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In a new study linking creative problem-solving to heightened activity in the cerebellum, Researchers at Stanford University studied participants' brains while they attempted to draw pictorial representations of words (a la a game of Pictionary).They found that when subjects "shift[ed] the brain's higher-level, executive-control centers into higher gear" - activating the left pre-frontal cortex - their drawings were less creative.
"We found that activation of the parts of the brain that enable you to plan, organize and manage your activities is negatively associated with creative task performance," said the study's senior author Allan Reiss. 

"Creativity is an incredibly valued human attribute in every single human endeavor, be it work or play," he continued. "In art, science and business, creativity is the engine that drives progress. As a practicing psychiatrist, I even see its importance to interpersonal relationships. People who can think creatively and flexibly frequently have the best outcomes."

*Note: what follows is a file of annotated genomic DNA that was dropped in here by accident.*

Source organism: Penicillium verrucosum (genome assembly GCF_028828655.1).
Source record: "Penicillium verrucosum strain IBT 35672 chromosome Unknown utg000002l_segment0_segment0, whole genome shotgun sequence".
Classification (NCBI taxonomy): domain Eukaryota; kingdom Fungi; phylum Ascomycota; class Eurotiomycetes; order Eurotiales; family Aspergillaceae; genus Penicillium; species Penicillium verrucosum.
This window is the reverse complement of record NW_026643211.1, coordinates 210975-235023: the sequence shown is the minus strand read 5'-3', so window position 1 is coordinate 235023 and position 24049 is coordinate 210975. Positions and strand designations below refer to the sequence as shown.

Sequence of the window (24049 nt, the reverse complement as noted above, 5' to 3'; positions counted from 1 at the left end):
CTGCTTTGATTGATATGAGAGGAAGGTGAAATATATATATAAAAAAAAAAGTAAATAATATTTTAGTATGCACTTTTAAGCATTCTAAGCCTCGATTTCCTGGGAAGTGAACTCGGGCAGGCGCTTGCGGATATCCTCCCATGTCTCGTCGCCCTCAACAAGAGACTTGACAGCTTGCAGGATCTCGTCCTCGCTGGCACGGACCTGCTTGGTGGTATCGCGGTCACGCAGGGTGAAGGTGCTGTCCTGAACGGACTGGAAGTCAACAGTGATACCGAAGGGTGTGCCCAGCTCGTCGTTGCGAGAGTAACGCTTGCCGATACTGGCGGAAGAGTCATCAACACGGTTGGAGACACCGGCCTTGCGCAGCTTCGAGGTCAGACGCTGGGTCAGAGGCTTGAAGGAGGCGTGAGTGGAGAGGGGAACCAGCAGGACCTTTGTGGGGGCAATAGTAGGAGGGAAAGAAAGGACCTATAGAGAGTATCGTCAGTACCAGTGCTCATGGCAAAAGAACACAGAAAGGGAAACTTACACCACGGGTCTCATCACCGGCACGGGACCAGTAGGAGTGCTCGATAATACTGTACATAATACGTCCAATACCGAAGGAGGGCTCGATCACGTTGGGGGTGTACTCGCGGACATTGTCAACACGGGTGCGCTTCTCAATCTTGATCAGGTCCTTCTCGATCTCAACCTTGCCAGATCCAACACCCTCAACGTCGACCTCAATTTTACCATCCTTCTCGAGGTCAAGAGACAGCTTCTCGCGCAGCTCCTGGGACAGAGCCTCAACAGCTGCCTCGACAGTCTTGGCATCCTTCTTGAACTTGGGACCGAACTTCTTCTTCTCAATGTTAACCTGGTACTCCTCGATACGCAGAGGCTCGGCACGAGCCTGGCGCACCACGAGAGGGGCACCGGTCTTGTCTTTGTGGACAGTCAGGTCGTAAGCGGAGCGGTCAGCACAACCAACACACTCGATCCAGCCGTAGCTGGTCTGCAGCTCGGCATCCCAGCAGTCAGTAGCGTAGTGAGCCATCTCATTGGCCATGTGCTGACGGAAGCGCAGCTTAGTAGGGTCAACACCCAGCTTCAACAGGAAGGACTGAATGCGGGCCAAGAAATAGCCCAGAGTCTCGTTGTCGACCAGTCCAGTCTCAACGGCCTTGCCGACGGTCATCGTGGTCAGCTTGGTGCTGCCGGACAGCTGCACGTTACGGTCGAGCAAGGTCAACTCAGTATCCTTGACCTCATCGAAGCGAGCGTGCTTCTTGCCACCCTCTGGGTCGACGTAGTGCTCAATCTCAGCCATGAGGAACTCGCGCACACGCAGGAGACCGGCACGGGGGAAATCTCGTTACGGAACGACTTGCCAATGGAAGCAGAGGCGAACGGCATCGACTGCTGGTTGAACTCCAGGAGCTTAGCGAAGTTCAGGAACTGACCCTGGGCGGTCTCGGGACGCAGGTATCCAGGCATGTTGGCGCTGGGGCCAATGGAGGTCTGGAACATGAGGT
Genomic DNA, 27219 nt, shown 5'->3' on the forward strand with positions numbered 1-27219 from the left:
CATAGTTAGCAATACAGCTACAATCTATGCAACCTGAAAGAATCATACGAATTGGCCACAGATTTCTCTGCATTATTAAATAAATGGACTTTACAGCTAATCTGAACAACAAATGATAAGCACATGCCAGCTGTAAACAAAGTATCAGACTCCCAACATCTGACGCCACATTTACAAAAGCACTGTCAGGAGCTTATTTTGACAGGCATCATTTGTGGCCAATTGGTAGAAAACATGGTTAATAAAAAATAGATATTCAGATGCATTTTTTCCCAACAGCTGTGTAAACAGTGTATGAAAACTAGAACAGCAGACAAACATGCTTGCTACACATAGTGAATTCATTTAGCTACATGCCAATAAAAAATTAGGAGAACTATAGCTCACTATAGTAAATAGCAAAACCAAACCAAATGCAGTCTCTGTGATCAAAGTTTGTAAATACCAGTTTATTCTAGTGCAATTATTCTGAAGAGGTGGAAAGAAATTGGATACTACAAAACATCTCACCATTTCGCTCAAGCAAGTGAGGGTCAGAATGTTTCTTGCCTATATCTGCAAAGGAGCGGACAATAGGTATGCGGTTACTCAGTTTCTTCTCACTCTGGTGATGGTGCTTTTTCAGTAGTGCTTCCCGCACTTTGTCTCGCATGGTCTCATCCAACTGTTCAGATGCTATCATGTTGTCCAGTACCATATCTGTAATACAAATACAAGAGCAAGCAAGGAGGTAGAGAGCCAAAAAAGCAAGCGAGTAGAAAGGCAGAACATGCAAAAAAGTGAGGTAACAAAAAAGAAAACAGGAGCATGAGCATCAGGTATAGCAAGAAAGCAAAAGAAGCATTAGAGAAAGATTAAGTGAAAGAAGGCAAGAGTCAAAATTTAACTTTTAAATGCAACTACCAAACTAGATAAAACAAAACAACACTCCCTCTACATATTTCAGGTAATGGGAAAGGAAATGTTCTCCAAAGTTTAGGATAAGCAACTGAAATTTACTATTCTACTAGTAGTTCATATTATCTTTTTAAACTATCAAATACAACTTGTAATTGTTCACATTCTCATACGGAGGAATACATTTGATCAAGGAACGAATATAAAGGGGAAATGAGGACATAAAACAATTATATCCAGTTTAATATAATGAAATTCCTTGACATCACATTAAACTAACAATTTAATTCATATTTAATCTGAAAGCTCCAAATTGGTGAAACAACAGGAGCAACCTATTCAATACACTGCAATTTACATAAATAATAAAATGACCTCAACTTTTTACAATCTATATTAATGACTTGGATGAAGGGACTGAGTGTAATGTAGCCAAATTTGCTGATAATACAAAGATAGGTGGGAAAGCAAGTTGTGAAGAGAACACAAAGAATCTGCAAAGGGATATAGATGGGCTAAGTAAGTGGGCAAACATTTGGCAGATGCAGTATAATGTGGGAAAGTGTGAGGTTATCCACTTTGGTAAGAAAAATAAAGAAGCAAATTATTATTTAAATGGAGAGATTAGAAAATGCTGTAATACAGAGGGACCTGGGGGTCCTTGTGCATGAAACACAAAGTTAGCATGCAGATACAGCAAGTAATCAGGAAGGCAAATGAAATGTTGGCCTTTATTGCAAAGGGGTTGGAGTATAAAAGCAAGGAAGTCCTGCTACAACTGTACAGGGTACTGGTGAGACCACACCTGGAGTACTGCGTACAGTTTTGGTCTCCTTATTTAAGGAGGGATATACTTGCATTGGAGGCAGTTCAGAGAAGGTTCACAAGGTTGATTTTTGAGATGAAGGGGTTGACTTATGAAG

When we teach improv, we stress that the point is not to try to be funny.The best, most creative scenes evolve organically through listening and responding honestly to your scene partner, not from trying really hard to be creative all on your own. "Getting out of your head" is a common phrase employed in improv, meaning "stop thinking so hard about what you're going to do, and instead be present in what you're doing." This is essential for group communication and collaboration.
"As our study also shows, sometimes a deliberate attempt to be creative may not be the best way to optimize your creativity. While greater effort to produce creative outcomes involves more activity of executive-control regions, you actually may have to reduce activity in those regions in order to achieve creative outcomes."
The study's lead author, Manish Saggar, put it more bluntly: "The more you think about it, the more you mess it up." So in the words of UCB's motto: Don't think!

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